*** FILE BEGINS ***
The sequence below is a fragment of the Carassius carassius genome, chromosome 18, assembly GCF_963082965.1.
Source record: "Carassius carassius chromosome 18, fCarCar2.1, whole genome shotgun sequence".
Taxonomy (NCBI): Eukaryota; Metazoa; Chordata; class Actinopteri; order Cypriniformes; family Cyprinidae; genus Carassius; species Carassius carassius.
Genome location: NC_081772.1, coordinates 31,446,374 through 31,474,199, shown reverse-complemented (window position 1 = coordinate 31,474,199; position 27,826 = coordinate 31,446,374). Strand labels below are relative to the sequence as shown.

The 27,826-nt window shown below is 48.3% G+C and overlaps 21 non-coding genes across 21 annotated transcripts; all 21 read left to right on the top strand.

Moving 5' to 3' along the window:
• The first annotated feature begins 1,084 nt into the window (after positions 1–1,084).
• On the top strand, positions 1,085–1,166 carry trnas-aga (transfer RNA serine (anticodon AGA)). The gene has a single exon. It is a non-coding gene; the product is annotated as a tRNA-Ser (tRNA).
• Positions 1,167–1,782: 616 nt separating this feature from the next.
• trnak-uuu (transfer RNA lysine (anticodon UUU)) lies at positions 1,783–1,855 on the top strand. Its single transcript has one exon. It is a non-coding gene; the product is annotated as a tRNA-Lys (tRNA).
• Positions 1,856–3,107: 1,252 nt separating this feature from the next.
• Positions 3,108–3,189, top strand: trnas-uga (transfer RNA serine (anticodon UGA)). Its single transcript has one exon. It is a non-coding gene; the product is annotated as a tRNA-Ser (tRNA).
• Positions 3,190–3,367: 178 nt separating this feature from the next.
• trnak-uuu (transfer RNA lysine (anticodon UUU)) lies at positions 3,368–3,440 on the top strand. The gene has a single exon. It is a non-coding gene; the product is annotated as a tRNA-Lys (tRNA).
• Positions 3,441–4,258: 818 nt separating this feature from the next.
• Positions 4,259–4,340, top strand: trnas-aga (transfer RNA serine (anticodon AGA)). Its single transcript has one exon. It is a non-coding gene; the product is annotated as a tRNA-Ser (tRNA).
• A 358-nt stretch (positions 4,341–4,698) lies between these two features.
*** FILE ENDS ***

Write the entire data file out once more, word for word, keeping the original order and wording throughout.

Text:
The sequence below is a fragment of the Carassius carassius genome, chromosome 18, assembly GCF_963082965.1.
Source record: "Carassius carassius chromosome 18, fCarCar2.1, whole genome shotgun sequence".
Taxonomy (NCBI): Eukaryota; Metazoa; Chordata; class Actinopteri; order Cypriniformes; family Cyprinidae; genus Carassius; species Carassius carassius.
Genome location: NC_081772.1, coordinates 31,446,374 through 31,474,199, shown reverse-complemented (window position 1 = coordinate 31,474,199; position 27,826 = coordinate 31,446,374). Strand labels below are relative to the sequence as shown.

The 27,826-nt window shown below is 48.3% G+C and overlaps 21 non-coding genes across 21 annotated transcripts; all 21 read left to right on the top strand.

Moving 5' to 3' along the window:
• The first annotated feature begins 1,084 nt into the window (after positions 1–1,084).
• On the top strand, positions 1,085–1,166 carry trnas-aga (transfer RNA serine (anticodon AGA)). The gene has a single exon. It is a non-coding gene; the product is annotated as a tRNA-Ser (tRNA).
• Positions 1,167–1,782: 616 nt separating this feature from the next.
• trnak-uuu (transfer RNA lysine (anticodon UUU)) lies at positions 1,783–1,855 on the top strand. Its single transcript has one exon. It is a non-coding gene; the product is annotated as a tRNA-Lys (tRNA).
• Positions 1,856–3,107: 1,252 nt separating this feature from the next.
• Positions 3,108–3,189, top strand: trnas-uga (transfer RNA serine (anticodon UGA)). Its single transcript has one exon. It is a non-coding gene; the product is annotated as a tRNA-Ser (tRNA).
• Positions 3,190–3,367: 178 nt separating this feature from the next.
• trnak-uuu (transfer RNA lysine (anticodon UUU)) lies at positions 3,368–3,440 on the top strand. The gene has a single exon. It is a non-coding gene; the product is annotated as a tRNA-Lys (tRNA).
• Positions 3,441–4,258: 818 nt separating this feature from the next.
• Positions 4,259–4,340, top strand: trnas-aga (transfer RNA serine (anticodon AGA)). Its single transcript has one exon. It is a non-coding gene; the product is annotated as a tRNA-Ser (tRNA).
• A 358-nt stretch (positions 4,341–4,698) lies between these two features.